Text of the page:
I had heard about this book of course but demands of time didn't get me back to it until I first read Sobel's current bestseller Galileo's Daughter. They are different kinds of books with regard to their stories but the ability of this author to bring the story to life shines through in both. Longitude meets the great challenge of having not only to research and bring back to life a rather small 'niche' in the history of man's technological search but also make the story relevant to today and illustrative of all endeavors that involve the pioneer and his ability be breach that gap required by inventiveness. This book will definitely keep you going. Galileo, on the other hand, has a special human touch, brought to it by the letters and reminds much of the story-telling method used by the other book I recommend below. Sobel deserves the kudos. Tough to know whether Longitude or Galileo's Daughter would have been better as first or second books!
stnylan on LibraryThing More than 1 year ago
If ever there was a book to be used of an example of why history, even about relatively technical subjects, does not need to be dull, this is it. After all, the quest for longitude is a dry, technical subject if ever there was one. But it is also a human endeavour, and there are never dull unless our telling of them make them so. Dava Sobel does credit to the story and the people of the story, brings out their flaws, foibles, and strengths, and their personalities. Some might claim this book is nothing more than a popular history, and thereofore is not 'proper' history. Ironic in a way since the pre-eminent scientists of Harrison's own day claimed that his chronometers were not proper answers to the riddle. Yet his mechanical answer, as scientific as their astronomy (for what is mechanics and engineering but science applied to the real world?) proved more durable and more able than their lunar charts. By reaching out to a wider audience I imagine Sobel has done more good for the sum of human knowledge than many academics content to sit in their ivory towers. Top class work.
sylviaxxx on LibraryThing More than 1 year ago
This book was recommended to me by my husband, Andy, who raved about it, and I was further inspired to venture into its pages upon seeing the excellent TV film, and I am so glad that I did - this book is a treasure. It follows the tortuous fortunes of John Harrison, clockmaker, who attempted and succeeded in solving the biggest scientific issue of his time, namely the development of a clock sufficiently accurate and robust to track time at sea and therefore measure longitude. The author portrays his subject with technical authority and reveals the characters in marvellous complexity, all set against the backdrop of naval history and adventure beginning in 1714.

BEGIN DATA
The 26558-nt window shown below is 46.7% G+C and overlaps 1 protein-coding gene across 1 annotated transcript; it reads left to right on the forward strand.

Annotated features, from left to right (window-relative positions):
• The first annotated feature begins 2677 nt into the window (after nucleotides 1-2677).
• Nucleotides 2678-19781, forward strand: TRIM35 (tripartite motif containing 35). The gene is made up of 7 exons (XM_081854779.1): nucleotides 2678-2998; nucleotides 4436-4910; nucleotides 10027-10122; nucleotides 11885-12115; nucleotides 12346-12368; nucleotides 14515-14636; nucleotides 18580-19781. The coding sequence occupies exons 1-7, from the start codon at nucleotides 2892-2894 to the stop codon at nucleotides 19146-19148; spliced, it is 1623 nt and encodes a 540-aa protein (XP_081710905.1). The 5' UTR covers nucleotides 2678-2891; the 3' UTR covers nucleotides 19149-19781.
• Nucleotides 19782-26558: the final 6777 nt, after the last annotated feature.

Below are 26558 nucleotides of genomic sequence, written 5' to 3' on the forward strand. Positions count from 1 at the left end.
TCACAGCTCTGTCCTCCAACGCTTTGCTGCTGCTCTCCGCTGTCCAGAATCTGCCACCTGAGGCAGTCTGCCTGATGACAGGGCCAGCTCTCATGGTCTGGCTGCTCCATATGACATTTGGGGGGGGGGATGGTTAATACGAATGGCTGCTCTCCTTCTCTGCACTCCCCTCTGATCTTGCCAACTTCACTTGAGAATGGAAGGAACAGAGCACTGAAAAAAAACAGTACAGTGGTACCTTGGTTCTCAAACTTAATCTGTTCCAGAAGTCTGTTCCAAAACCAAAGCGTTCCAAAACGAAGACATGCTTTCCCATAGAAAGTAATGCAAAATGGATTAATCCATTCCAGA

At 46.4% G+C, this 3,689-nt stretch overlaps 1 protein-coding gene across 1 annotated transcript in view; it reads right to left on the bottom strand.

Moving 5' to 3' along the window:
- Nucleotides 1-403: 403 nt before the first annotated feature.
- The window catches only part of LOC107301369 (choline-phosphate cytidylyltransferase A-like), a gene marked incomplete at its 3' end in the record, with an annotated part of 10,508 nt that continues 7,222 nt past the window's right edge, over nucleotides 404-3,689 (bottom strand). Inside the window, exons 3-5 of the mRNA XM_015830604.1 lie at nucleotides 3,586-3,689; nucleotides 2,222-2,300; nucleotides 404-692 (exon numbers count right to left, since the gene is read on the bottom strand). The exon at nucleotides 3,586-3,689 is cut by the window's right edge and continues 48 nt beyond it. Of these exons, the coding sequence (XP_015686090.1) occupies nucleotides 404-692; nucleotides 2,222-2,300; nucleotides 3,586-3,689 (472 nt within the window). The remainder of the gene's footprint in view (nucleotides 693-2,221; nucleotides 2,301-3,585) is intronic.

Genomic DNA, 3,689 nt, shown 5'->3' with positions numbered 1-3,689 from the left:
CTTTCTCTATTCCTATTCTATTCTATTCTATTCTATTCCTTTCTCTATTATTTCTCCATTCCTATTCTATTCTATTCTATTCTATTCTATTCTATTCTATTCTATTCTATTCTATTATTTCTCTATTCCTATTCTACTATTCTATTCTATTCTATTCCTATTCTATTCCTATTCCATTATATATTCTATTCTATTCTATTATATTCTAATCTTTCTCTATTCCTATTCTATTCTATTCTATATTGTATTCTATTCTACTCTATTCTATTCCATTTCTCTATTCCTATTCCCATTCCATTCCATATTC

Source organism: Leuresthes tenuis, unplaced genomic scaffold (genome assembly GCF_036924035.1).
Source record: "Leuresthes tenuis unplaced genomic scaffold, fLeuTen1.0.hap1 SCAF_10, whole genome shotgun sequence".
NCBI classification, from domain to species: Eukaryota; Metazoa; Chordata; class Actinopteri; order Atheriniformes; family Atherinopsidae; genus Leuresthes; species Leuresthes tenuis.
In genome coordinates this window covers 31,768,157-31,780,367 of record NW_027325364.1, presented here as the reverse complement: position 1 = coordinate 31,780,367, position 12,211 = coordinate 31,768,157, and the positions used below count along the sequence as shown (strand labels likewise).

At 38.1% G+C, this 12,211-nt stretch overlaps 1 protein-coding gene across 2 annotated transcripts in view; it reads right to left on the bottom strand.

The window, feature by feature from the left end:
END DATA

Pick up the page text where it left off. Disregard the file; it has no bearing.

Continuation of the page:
miketroll on LibraryThing More than 1 year ago
Absorbing account of the 18th Century quest for a reliable method of plotting longitude. The English clockmaker, John Harrison, was eventually awarded the prize for a making a clock capable of keeping accurate time at sea - a prerequisite of longitude calculation.Since Dava Sobel's successful little book, some other scholars have cast doubt on the accuracy and effectiveness of Harrison's timepiece.
KWROLSEN on LibraryThing More than 1 year ago
I enjoyed this quick, educational read. I am certainly not well-versed in latitude and longitude and, frankly, took it for granted. Little did I know, longitude was a topic of debate for nearly a century! Sobel wrote this historical novel wonderfully. To my surprise, it was not dry or boring. I was given enough information to feel like I've learned something, but not enough to make the book feel overwhelming or verbose. Great read!